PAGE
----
I’m not assuming summer is quiet for everyone, after all we’re just finished with the Fringe and Summerworks is just around the corner, but in my world there is a definitely useful lull for two to three weeks in summer. It’s a good time to devote to in-house marketing and bigger picture thinking, and getting the reading done that I’d bookmarked. Thought I’d share some of those bookmarks with you over the next little while.
ETA: Before we begin, I’ve changed the name of this post to add the phrase Marketing Myths. Occurred to me that the original title wasn’t very explanatory. I’ll do that again next time.
I agree with all of them, and nod even more emphatically when I get to number six:
Myth 6: Great marketing works instantly
Fact: Although marketing creates visibility and some tactics can produce instant results, marketing is about sustained contact with your target audience to ensure they know who you are when they are about to buy. Content marketing is not instantaneous. In fact: “Days, weeks, or even months won’t produce results that you will be happy with. Be prepared to put in at least 1 solid year before you start seeing results from content marketing.” It takes time to create enough quality content your target needs to begin producing results. Marketing is an investment and like all good investments, they take time to achieve the greatest gains.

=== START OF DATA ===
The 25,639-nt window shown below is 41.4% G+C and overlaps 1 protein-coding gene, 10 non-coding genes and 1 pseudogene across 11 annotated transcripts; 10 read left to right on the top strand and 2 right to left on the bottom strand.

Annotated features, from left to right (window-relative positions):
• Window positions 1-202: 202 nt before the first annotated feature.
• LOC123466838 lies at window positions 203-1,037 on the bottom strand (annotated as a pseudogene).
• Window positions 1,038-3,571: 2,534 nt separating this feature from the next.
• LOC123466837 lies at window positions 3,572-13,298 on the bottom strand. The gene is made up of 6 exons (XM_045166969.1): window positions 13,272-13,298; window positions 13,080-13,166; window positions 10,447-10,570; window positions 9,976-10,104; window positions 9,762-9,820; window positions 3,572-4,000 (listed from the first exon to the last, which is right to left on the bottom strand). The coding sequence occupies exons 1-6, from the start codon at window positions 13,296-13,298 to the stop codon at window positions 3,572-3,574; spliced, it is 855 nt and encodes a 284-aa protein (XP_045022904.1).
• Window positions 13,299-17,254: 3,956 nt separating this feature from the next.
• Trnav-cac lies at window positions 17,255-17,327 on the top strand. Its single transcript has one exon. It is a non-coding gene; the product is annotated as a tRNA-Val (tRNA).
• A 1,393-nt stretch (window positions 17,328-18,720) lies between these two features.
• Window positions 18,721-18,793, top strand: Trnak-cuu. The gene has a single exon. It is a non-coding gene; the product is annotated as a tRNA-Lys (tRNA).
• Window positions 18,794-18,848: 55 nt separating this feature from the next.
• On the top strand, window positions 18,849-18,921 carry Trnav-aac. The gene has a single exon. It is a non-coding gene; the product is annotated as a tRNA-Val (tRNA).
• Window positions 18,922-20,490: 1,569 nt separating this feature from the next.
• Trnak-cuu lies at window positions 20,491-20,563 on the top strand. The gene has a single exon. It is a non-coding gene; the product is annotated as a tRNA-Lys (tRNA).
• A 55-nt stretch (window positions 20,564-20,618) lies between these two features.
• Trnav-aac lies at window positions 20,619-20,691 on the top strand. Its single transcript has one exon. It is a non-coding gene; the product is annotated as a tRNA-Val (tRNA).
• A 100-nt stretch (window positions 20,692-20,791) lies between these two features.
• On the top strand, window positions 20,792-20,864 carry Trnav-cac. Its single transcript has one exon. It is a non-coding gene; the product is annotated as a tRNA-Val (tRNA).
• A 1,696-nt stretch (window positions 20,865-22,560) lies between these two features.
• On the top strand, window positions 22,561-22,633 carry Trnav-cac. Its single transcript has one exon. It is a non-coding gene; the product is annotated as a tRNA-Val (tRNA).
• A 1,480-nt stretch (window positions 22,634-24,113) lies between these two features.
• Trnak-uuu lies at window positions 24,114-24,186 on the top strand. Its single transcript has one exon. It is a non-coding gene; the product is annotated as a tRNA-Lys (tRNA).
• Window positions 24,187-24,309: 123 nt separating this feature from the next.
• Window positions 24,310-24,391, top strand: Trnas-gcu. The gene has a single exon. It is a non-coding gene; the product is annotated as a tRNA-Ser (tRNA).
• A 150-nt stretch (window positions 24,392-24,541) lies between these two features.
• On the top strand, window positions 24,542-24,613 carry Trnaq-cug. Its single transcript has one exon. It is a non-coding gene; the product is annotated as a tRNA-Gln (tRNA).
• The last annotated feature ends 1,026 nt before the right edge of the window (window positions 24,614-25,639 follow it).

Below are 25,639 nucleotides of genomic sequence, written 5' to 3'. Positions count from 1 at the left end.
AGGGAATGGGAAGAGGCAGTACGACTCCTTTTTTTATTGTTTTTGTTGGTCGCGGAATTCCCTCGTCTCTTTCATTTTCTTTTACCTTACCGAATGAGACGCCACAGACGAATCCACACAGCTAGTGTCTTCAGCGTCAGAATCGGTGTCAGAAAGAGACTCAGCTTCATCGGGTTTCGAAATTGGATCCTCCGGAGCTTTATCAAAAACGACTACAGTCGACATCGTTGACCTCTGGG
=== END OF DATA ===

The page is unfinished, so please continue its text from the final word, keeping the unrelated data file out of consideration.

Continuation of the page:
This is why I want to know from clients what they’ve done before, who’s already supported them, how consistent they’ve been in their marketing efforts, even when they don’t have a show or offering. I am a firm believer in “come for the show, stay for the company” – because you want those folks back the next time you do have a show. Doesn’t it make more sense to consistently invest a little bit of time over the season to make sure people are already in your corner? People go towards what they know, remember and recognize and by staying consistently in their peripheral vision, you help them come back to you when you do have a major offering. It’s a change in thought process to go from project to project to what I call an organizational mindset, and one that is extremely valuable. The more present you are, the more present they can be.